Thought perhaps that I’d hear from Tim Tebow this week. Figured perchance he’d care to speak, to seek consolation from one whom years earlier so clearly trudged his path.

My phone didn’t ring.

Many won’t see it, but I too once stood in Tebow’s shoes. Each of us, for example, celebrated NCAA National Championships while undergraduates. Mine came in ’69 (after the ’68 season); his was ’09—forty years later. Each of us, moreover, not only emerged from college highly touted, but weighing 250 as well.

That’s not, though, why I expected his call. It is, rather, the relationship thing. I get—I truly get—what happened to Tim this week. Been there–done that. There is a distinct parallel, you see, between his tenure in Denver and my long ago interaction with Rochelle.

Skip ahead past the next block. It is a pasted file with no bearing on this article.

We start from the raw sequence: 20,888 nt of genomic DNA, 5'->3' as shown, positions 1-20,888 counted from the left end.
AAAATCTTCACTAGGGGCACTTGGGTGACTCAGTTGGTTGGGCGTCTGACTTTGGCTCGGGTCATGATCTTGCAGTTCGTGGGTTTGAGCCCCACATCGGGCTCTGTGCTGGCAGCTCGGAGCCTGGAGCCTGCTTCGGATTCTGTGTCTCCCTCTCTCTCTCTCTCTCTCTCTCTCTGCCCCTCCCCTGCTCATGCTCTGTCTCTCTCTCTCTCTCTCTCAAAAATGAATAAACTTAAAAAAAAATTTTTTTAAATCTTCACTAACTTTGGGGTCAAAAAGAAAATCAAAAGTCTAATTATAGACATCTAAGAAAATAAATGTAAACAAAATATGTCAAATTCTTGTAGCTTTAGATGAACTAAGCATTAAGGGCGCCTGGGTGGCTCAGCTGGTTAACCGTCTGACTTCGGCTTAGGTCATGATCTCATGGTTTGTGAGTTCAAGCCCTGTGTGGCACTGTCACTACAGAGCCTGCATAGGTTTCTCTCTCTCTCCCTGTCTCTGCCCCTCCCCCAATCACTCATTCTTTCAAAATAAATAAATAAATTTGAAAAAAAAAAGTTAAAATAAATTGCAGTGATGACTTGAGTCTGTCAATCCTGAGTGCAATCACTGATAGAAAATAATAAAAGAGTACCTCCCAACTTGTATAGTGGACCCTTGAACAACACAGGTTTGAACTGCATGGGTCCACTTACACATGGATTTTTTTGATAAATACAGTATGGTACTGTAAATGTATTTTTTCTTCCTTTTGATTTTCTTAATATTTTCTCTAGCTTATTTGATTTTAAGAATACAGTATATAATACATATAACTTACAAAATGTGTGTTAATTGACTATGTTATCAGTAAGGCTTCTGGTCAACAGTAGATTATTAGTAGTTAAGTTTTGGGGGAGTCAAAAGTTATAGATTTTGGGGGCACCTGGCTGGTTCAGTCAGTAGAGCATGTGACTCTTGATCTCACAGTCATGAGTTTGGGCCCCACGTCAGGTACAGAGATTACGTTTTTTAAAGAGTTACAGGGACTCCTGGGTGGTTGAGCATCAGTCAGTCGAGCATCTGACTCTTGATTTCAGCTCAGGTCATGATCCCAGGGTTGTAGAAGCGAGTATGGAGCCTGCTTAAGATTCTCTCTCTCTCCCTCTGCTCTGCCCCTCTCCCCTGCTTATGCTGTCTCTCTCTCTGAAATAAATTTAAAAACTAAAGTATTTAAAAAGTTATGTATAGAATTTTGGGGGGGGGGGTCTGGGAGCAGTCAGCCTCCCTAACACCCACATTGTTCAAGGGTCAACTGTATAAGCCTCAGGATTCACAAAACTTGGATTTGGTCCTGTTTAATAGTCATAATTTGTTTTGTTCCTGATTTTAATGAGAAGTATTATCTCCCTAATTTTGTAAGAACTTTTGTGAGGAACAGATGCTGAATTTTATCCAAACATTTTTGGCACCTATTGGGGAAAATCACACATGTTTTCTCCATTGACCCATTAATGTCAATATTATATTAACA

Doubt clouded my beginnings with Rolo. There she was: sophisticated, fashionable, upscale and reasonably moneyed, and there I stood: meat ‘n potatoes. The only things we shared (perhaps) were values.

In time we morphed from friendship to “not dating” yet it served us well. In words unspoken (by me at least), we both knew it wasn’t for the long haul. Fact is I never had what she wanted…really.

Not much different, I suppose, with Tebow in Denver. In their collective hearts, did Bronco fans ever really think he was the one? Really? Sure he’d get them beyond Kyle Orton, but the Super Bowl? Could he do it for the long haul?

Neither Rolo’s friends nor family truly bought into our nexus. I knew well they liked me, even loved me, much more than they ever did our tandem. They saw with better eyes than mine that these were but seasons in the sun.

We had a good run, we did—but when it was time, it was time. No villains.

That summer night—when she called, said to bring my playbook…it hurt. “What did I do wrong?” I thought. (And the answer was Nothing). It was the first time in my life that no one misstepped and yet shit was happening.